Two Roads in a Forest Diverge

By: Anonymous

I recently attended my niece’s wedding. She is 20, and just a gentle, honest and good soul. Her wedding was a joyous time of reminiscing for my family, a time to reflect on her short, yet full life thus far, and to dream of the possibilities that will unfold in the coming days and years. I can’t describe the mix of emotions that flooded me: pride, wonder and awe, a fullness of heart. I cried many tears for many reasons these past few weeks leading to Hannah’s big day. And, one reason for the tears is the utter chaos of the universe. 

You see, walking past my parents’ fridge this weekend, I also saw an old graduation announcement for Kelly Perkins, the child of my high school friends, Debbie and Enoch. Kelly played volleyball with my niece, Hannah, and was a neighbor of my parents in the small town I grew up in, and where my brothers stayed and raised their children. Kelly is 19 and, now, always will be. Her life ended in an instant not 30 minutes after she woke her little brother for school. Icy roads. Inexperience. Two weeks ago, her life ended in a blink.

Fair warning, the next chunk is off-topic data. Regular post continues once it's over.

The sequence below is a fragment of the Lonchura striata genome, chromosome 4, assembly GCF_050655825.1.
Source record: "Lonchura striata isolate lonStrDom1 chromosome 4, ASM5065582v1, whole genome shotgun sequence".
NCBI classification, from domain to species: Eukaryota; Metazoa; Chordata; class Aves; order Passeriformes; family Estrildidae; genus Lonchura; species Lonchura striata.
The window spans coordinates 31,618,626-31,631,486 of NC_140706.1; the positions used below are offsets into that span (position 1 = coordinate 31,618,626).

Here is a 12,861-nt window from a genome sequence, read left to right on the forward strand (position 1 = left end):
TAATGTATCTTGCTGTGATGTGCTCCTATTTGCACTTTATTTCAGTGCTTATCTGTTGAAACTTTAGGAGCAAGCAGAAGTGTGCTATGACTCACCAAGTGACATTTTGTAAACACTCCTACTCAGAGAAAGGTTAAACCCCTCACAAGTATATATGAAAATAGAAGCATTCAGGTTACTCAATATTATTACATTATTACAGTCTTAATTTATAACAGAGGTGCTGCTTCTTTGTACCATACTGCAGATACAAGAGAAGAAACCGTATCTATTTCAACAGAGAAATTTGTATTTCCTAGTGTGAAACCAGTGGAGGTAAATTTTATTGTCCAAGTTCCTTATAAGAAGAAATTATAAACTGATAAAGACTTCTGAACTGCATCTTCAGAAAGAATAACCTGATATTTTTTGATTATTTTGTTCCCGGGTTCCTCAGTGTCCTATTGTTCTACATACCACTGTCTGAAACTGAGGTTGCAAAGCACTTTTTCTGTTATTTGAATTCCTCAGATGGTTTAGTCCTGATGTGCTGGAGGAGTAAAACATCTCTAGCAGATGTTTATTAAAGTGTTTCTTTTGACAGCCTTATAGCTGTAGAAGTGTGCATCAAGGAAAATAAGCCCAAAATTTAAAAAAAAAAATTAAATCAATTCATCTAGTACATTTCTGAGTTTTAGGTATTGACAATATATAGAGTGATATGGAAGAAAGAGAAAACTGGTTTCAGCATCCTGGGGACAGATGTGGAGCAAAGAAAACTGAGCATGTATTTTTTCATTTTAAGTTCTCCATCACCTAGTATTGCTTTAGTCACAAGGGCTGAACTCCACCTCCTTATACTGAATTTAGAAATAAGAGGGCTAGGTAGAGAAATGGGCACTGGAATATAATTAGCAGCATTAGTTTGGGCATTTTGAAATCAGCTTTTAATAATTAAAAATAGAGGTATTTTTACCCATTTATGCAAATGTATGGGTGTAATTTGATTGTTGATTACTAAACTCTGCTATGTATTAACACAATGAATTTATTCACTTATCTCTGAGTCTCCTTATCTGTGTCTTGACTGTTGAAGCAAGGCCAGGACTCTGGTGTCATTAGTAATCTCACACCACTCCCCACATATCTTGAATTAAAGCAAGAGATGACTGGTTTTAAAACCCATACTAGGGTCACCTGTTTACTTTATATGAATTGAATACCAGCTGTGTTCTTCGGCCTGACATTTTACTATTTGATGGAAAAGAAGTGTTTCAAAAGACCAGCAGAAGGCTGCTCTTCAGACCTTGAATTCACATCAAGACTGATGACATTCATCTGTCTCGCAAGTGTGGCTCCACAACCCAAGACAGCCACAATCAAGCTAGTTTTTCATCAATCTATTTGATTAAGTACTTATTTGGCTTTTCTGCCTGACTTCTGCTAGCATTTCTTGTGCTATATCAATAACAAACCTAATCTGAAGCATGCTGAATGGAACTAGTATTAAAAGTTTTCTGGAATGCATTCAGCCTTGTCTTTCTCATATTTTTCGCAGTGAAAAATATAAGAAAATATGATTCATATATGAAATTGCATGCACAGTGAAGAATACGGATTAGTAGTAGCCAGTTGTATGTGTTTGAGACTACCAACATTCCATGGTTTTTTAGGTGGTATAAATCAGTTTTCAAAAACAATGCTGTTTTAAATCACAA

The juxtaposition of this event with my niece’s celebration really surfaced the utter unpredictability of life. It hurts. It hurts to know we got to celebrate an event that Kelly’s family never will. Heck, it even hurt that we got to see a sunset that Kelly didn’t.

I don’t know why her death has struck me so. I’ve lost countless young people in my life and career. I can’t put my finger on what makes this worse than any of the rest of them. But, it is. My heart is so heavy today. 

I wonder if that loss was just the tipping point older people get to? Maybe the heart can take a certain amount of sorrow, then, boom. It’s full and can’t take any more.

I just don’t know. 

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